he returned, he had forgotten what it was like to be a part of a whole family,”
she said. “He was responsible for himself and his gear and his mission,
and his day-to-day life didn’t include taking care of children, helping with
household chores and helping the kids with homework.”
was a difficult transition for Maj. Flores when he returned. He had to come to
grips with the fact that he had four other people in the house who depended on
him, Joyce Flores said.
took me a little while to realize that he wasn’t in that mindset and that it
wasn’t automatic the way it had been after other deployments,” she said.
Flores also said that since she had spent the entire year he was gone taking
care of the family needs, she didn’t reach out to her husband for help when he
returned and he sometimes watched while the family went on with daily life,
wondering where he fit in.
Catholic chaplain at Fort Bragg, Father Lukasz J. Willenberg, said
reintegration is one of the biggest stresses military families endure following
deployments and he tries to provide support when a mother or father returns
return home, sometimes with different issues, and it can be a real challenge to
adjust,” Father Willenberg said. “The combat zone changes them. But
also, as they are away, the kids are growing up; the spouse left behind has to
adjust to the new normal. After 12 months, there are two people who are now
slightly different who have to learn how to deal with each other again, how to
rediscover one another.”
Father Willenberg provides these couples with counseling himself and other
times he refers them to reintegration seminars and retreats offered by the
encourage them to set up a date night or something special just for the two of
them,” he said, “to get away and rediscover each other.”
Catholic Church is invested in helping families stay together and to keeping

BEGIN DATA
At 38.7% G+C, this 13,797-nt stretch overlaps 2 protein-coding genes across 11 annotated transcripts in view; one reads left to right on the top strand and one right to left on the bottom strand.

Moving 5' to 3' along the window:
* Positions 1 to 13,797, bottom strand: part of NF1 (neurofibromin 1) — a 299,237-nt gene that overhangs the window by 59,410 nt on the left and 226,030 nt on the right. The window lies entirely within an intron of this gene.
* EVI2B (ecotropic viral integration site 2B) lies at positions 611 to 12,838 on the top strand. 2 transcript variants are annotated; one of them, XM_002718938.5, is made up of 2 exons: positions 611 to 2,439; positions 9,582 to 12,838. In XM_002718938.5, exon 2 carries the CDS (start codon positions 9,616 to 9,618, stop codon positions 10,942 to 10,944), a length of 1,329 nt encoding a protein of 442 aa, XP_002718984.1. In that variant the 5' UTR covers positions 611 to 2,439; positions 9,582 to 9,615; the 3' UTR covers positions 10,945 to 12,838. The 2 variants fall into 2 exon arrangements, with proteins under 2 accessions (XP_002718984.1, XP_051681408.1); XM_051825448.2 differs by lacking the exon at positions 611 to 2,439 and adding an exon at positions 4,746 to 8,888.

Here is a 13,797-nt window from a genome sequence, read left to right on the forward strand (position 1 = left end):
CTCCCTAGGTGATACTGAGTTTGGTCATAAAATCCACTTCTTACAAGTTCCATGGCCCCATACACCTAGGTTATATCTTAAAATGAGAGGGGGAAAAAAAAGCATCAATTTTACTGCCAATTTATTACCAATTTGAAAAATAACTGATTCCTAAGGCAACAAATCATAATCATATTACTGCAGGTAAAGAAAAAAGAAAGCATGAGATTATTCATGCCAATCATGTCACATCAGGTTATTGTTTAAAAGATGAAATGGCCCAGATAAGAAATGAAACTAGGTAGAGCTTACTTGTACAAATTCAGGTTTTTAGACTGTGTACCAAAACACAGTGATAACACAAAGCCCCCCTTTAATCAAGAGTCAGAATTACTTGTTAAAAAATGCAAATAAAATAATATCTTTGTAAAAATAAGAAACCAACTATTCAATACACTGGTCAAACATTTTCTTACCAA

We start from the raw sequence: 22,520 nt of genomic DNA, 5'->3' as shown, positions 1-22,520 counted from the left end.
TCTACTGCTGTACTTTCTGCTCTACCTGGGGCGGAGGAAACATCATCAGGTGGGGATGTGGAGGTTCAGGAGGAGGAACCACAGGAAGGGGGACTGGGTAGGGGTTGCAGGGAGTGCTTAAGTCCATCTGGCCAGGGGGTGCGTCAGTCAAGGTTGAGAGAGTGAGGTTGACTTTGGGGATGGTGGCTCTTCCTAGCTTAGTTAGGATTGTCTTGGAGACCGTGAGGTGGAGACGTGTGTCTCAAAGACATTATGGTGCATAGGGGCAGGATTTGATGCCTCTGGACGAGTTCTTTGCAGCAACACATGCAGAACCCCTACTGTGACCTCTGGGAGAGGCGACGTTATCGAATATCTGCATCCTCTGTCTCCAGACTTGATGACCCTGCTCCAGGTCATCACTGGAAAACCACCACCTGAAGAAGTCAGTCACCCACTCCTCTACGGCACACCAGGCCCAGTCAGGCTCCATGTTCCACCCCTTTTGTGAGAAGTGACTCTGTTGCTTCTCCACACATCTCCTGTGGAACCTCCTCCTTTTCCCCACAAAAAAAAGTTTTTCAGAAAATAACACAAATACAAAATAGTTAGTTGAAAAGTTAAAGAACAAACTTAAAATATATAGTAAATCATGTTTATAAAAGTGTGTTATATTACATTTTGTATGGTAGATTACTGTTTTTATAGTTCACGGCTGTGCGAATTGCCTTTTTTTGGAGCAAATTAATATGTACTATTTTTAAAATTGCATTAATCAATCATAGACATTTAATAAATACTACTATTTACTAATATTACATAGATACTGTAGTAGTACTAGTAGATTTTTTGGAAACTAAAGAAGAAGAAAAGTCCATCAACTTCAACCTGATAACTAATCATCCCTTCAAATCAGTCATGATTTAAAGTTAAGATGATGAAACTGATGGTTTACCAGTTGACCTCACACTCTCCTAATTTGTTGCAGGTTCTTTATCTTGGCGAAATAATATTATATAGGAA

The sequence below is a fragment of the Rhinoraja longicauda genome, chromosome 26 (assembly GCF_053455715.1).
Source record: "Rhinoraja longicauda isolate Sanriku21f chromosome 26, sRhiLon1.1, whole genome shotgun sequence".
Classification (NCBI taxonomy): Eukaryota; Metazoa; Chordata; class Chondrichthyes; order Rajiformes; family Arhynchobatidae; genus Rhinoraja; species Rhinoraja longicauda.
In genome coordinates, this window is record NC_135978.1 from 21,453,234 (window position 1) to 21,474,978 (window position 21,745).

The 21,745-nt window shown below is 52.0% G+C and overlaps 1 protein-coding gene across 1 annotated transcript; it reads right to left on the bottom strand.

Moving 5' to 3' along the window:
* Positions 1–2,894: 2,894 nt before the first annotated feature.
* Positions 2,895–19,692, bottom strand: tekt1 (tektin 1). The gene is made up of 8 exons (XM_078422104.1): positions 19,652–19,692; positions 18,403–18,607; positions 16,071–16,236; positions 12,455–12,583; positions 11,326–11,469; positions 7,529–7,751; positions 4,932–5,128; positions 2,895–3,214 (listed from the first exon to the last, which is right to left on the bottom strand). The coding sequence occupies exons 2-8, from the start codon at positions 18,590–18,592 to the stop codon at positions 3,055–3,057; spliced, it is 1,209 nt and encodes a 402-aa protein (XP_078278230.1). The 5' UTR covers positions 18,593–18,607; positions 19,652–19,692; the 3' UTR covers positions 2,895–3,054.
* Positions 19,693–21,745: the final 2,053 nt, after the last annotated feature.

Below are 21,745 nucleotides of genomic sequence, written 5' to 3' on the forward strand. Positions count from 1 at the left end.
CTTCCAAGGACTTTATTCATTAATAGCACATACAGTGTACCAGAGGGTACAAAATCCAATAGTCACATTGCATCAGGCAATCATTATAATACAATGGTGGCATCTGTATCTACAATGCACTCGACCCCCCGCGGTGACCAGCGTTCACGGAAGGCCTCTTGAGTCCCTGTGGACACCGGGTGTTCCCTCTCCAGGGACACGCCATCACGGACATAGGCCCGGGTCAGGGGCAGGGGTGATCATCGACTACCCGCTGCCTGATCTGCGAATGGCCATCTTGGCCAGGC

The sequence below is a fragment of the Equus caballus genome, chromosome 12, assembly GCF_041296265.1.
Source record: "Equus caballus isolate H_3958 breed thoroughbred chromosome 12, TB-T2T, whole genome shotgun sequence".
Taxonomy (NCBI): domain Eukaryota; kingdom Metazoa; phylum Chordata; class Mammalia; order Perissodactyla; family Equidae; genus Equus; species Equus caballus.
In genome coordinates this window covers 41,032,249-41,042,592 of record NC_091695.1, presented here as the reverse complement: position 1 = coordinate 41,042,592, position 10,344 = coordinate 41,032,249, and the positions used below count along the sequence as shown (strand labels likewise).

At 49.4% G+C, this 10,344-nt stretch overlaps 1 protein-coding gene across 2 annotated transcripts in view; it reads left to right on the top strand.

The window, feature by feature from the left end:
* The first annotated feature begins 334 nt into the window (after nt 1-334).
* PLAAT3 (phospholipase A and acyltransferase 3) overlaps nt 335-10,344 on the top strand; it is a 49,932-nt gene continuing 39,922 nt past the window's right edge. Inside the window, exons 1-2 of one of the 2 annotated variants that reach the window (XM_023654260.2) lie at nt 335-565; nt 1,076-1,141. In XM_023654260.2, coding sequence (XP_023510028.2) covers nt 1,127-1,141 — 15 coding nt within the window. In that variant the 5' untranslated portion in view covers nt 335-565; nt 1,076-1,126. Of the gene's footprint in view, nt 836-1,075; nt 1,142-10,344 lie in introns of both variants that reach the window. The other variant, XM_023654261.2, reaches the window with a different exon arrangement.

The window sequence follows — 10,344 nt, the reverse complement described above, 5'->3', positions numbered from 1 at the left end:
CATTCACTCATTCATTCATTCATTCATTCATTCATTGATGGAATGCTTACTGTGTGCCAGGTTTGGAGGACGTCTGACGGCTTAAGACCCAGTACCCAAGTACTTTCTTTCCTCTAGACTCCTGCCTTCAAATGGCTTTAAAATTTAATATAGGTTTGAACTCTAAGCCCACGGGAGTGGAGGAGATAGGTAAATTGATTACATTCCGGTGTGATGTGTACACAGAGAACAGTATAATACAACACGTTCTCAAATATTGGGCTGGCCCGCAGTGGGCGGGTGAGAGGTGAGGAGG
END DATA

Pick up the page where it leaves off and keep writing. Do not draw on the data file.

marriages intact, Father Willenberg said, and so is the military, because armed
forces service men and women function better when their home lives are stable.
airmen at Malmstrom deploy every other week to the nearby nuclear missile
fields. They are frequently on duty for five days straight, staying in the
field that entire time, then return home for four days in row.
would argue that can be an even more difficult deployment on a family than when
someone is gone for a year at a time,” Father Reutemann said. “They
are constantly in a coming-and-going cycle and you sometimes have a situation
where one person carries the weight of the parenting.”
almost like they are a single parent, yet they are married and there are two
visible parents, he said. “It’s a strange dynamic and one that can create
all kinds of difficulties.”
Reutemann has become a fixture at the Secrests’ home for spiritual support as
well as companionship.
the family prepared to leave Malmstrom, they naturally reflected on how the
church and the chaplains have impacted their lives.
Secrest recalled that when her husband was on one of his long deployments, one
of her sons told her that he needed to go talk to the chaplain.
she tried to press him to see if it was an issue she could help him with, he
told her no and left.
was later revealed that he was struggling in school and didn’t want to burden his
mother, who had been left in charge of the family. But he knew the chaplain was
a source of support.
would not be the same,” Maj. Secrest said, “had we not had that
support that the church gives us.”
Muth on Twitter: @Chazmaniandevyl.